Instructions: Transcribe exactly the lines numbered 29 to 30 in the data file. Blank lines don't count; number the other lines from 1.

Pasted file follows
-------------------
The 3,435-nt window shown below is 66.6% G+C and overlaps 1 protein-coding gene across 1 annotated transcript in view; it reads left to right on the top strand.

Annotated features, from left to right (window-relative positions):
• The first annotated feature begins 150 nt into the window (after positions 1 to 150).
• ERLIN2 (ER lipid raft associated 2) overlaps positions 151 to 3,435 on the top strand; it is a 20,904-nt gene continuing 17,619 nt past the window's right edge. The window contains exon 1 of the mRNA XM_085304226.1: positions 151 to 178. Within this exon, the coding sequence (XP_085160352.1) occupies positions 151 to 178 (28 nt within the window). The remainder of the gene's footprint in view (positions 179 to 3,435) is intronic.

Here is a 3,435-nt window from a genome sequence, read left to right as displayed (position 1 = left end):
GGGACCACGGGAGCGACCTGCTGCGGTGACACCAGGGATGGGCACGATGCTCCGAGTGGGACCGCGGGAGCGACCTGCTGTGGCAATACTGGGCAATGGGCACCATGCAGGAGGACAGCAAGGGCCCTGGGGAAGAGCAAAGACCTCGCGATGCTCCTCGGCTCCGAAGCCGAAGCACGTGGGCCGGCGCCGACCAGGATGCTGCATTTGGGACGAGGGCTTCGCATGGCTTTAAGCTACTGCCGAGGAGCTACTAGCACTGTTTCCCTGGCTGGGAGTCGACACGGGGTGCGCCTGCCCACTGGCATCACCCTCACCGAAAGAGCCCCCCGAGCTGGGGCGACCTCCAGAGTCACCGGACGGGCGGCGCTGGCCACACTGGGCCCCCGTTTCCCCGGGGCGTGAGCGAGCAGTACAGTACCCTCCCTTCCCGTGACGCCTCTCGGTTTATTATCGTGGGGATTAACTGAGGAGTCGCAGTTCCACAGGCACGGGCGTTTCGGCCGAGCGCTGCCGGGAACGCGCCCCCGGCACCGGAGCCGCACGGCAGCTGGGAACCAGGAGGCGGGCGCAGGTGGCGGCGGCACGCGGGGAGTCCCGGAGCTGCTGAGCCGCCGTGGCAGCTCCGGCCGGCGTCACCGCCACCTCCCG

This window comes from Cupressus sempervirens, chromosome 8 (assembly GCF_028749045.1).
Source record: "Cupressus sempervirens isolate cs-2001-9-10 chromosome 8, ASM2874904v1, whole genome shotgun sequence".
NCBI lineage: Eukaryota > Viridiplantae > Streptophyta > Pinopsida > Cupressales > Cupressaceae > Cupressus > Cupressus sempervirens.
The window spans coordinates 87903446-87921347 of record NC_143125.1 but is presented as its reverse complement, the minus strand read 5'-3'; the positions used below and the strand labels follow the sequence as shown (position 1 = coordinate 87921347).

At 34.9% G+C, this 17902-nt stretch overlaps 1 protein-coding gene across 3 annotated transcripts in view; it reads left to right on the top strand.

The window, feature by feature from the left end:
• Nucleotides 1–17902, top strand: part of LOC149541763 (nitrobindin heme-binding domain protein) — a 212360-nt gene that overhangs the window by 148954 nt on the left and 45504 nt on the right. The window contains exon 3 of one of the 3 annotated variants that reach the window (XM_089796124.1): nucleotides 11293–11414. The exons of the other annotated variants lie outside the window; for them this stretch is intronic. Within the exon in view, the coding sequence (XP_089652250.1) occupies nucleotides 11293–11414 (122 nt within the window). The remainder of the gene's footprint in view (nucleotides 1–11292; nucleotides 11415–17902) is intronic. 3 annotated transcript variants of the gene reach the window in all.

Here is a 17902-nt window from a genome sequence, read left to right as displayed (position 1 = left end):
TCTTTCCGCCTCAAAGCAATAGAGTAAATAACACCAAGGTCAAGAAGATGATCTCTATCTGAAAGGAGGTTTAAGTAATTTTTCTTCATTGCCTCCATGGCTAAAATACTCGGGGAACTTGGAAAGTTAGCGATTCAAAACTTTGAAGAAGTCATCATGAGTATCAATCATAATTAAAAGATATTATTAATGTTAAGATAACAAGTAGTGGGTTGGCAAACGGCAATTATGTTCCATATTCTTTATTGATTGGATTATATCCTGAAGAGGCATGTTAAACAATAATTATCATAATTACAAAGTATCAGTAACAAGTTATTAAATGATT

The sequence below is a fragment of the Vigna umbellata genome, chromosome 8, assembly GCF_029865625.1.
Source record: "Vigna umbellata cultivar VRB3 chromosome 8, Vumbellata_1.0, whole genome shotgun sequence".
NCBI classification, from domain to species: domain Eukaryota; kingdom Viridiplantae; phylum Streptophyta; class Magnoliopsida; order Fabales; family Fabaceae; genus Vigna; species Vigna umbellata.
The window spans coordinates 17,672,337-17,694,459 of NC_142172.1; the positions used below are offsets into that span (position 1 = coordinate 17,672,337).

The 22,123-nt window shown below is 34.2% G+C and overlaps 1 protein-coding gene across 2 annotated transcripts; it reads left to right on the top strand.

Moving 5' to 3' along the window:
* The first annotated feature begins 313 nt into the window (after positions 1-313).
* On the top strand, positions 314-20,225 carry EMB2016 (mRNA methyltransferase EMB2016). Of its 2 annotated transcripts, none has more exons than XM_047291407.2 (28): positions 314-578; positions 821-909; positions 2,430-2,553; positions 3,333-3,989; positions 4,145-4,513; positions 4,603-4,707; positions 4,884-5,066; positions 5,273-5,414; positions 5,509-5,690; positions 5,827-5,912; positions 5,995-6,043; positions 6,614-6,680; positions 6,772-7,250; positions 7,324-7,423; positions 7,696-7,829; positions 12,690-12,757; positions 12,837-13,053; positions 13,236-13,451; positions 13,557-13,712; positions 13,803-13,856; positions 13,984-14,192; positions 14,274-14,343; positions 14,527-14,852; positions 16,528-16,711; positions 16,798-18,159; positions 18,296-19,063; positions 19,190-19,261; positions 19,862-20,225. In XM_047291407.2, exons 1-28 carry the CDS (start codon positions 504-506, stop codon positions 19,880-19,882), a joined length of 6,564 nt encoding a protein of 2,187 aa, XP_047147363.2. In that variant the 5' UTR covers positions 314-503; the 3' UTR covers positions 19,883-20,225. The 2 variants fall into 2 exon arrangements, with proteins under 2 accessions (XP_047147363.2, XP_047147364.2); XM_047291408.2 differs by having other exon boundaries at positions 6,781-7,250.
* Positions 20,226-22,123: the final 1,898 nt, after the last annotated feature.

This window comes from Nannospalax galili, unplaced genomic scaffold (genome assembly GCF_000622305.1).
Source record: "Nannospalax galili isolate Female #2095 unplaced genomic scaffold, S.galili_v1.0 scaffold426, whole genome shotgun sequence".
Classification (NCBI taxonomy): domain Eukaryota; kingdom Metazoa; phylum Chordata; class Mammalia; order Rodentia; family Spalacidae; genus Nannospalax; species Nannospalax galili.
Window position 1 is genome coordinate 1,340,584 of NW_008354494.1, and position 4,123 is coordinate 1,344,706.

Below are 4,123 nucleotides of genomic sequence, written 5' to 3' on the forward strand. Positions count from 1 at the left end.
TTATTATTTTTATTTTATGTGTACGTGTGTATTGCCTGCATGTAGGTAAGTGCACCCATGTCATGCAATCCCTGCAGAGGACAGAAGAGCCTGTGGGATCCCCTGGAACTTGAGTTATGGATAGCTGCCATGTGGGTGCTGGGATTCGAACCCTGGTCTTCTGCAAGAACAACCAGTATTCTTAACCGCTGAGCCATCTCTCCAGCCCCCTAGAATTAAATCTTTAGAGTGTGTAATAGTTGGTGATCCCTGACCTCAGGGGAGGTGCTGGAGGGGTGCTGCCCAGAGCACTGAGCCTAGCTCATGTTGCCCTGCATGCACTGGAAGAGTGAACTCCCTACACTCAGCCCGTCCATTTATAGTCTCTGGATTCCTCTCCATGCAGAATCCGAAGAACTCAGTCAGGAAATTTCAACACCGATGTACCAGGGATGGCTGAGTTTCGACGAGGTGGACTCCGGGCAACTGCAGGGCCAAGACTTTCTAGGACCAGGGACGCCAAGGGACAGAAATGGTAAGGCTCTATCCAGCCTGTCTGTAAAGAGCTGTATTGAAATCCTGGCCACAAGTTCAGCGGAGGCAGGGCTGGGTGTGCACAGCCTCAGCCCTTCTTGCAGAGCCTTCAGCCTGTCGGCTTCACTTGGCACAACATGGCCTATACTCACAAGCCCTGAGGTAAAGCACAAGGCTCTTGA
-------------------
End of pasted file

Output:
Below are 4,123 nucleotides of genomic sequence, written 5' to 3' on the forward strand. Positions count from 1 at the left end.
TTATTATTTTTATTTTATGTGTACGTGTGTATTGCCTGCATGTAGGTAAGTGCACCCATGTCATGCAATCCCTGCAGAGGACAGAAGAGCCTGTGGGATCCCCTGGAACTTGAGTTATGGATAGCTGCCATGTGGGTGCTGGGATTCGAACCCTGGTCTTCTGCAAGAACAACCAGTATTCTTAACCGCTGAGCCATCTCTCCAGCCCCCTAGAATTAAATCTTTAGAGTGTGTAATAGTTGGTGATCCCTGACCTCAGGGGAGGTGCTGGAGGGGTGCTGCCCAGAGCACTGAGCCTAGCTCATGTTGCCCTGCATGCACTGGAAGAGTGAACTCCCTACACTCAGCCCGTCCATTTATAGTCTCTGGATTCCTCTCCATGCAGAATCCGAAGAACTCAGTCAGGAAATTTCAACACCGATGTACCAGGGATGGCTGAGTTTCGACGAGGTGGACTCCGGGCAACTGCAGGGCCAAGACTTTCTAGGACCAGGGACGCCAAGGGACAGAAATGGTAAGGCTCTATCCAGCCTGTCTGTAAAGAGCTGTATTGAAATCCTGGCCACAAGTTCAGCGGAGGCAGGGCTGGGTGTGCACAGCCTCAGCCCTTCTTGCAGAGCCTTCAGCCTGTCGGCTTCACTTGGCACAACATGGCCTATACTCACAAGCCCTGAGGTAAAGCACAAGGCTCTTGA